“Harris brings Cicero to life with wit, verve, and vanity. . . . This is storytelling at its finest—and not to be missed.” —The Christian Science Monitor
At the age of forty-eight, Cicero—the greatest orator of his time—is in exile, his power sacrificed on the altar of his principles. The only way to return to Rome is to pledge his support to a charismatic and dangerous enemy: Julius Caesar. Harnessing his political cunning, unrivalled intellect, and the sheer brilliance of his words, Cicero fights his way back to prominence. Yet no public figure is completely safeguarded against the unscrupulous ambition of others.
Riveting and tumultuous, Dictator encompasses the most epic events in ancient history, including the collapse of the Roman Republic, the murder of Pompey, and the assassination of Caesar. But its central question is a timeless one: how to keep political freedom unsullied by personal gain, vested interests, and the corrosive effects of ceaseless foreign wars. In Robert Harris’s indelible portrait, Cicero is a deeply fascinating hero for his own time and for ours.
“A terrific political novel. . . . Sinister, vivid, dreamlike. . . . Creepily plausible. . . . You turn the pages, astonished and frightened.”—The New York Times Book Review
In 1940 Charles A. Lindbergh, heroic aviator and rabid isolationist, is elected president. Shortly thereafter, he negotiates a cordial “understanding” with Adolf Hitler, while the new government embarks on a program of folksy anti-Semitism.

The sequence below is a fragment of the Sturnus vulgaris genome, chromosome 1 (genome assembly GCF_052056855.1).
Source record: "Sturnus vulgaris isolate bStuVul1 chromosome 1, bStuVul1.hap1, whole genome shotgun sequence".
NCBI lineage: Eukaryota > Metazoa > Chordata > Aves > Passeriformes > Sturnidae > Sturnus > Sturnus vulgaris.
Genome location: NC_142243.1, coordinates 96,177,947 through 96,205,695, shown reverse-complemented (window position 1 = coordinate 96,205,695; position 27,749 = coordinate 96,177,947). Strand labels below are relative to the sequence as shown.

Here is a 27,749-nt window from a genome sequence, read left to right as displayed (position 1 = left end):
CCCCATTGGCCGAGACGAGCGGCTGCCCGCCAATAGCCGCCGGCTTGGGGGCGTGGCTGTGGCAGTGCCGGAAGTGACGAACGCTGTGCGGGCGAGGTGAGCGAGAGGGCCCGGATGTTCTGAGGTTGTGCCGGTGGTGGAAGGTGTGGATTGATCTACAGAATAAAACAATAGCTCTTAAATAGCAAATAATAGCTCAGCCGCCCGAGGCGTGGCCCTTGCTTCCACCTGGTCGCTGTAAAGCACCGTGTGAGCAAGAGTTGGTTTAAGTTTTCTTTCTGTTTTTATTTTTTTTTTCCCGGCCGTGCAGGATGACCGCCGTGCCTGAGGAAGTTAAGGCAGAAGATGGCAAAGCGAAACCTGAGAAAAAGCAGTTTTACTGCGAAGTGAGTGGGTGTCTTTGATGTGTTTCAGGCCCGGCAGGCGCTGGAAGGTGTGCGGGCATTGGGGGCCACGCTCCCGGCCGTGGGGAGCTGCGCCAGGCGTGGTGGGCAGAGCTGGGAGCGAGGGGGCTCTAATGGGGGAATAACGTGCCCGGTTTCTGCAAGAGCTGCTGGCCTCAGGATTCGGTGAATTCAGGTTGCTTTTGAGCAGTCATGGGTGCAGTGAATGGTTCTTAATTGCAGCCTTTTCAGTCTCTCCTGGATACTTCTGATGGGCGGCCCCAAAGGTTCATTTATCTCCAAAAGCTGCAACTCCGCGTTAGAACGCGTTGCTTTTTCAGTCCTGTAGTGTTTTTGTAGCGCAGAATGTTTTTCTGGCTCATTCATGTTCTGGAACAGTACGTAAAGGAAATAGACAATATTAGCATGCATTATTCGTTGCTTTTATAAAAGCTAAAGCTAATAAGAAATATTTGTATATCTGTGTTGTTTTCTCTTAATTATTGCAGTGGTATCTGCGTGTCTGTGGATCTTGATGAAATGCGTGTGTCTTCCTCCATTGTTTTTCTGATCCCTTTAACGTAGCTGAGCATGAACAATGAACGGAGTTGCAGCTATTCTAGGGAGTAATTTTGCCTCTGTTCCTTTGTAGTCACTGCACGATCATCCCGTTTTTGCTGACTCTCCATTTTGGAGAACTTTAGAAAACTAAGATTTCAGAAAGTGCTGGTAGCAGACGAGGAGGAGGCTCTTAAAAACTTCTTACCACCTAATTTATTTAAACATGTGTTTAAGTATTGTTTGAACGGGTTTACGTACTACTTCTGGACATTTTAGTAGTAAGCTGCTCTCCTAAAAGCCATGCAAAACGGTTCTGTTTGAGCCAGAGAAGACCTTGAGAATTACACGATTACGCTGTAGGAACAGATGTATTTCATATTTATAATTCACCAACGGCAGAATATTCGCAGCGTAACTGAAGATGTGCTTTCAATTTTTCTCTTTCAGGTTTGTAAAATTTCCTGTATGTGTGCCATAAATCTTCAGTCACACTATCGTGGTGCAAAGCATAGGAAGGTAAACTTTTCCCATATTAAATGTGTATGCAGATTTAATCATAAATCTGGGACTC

For one boy growing up in Newark, Lindbergh’s election is the first in a series of ruptures that threaten to destroy his small, safe corner of America—and with it his mother, his father, and his older brother.
“Stunning. . . . The Moor’s Account sheds light on all of the possible the New World exploration stories that didn’t make history.” —The Huffington Post
In these pages, Laila Lalami brings us the imagined memoirs of the first black explorer of America: Mustafa al-Zamori, called Estebanico. The slave of a Spanish conquistador, Estebanico sails for the Americas with his master, Dorantes, as part of a danger-laden expedition to Florida. Within a year, Estebanico is one of only four crew members to survive.
As he journeys across America with his Spanish companions, the Old World roles of slave and master fall away, and Estebanico remakes himself as an equal, a healer, and a remarkable storyteller. His tale illuminates the ways in which our narratives can transmigrate into history—and how storytelling can offer a chance at redemption and survival.
“Sweeping. . . . Set[s] the minor catastrophes and victories of the family’s life against a backdrop of historical change.’” —The New Yorker
1920, Denby, Iowa: Rosanna and Walter Langdon have just welcomed firstborn son, Frank, into their lives on their family farm. He will be the oldest of five.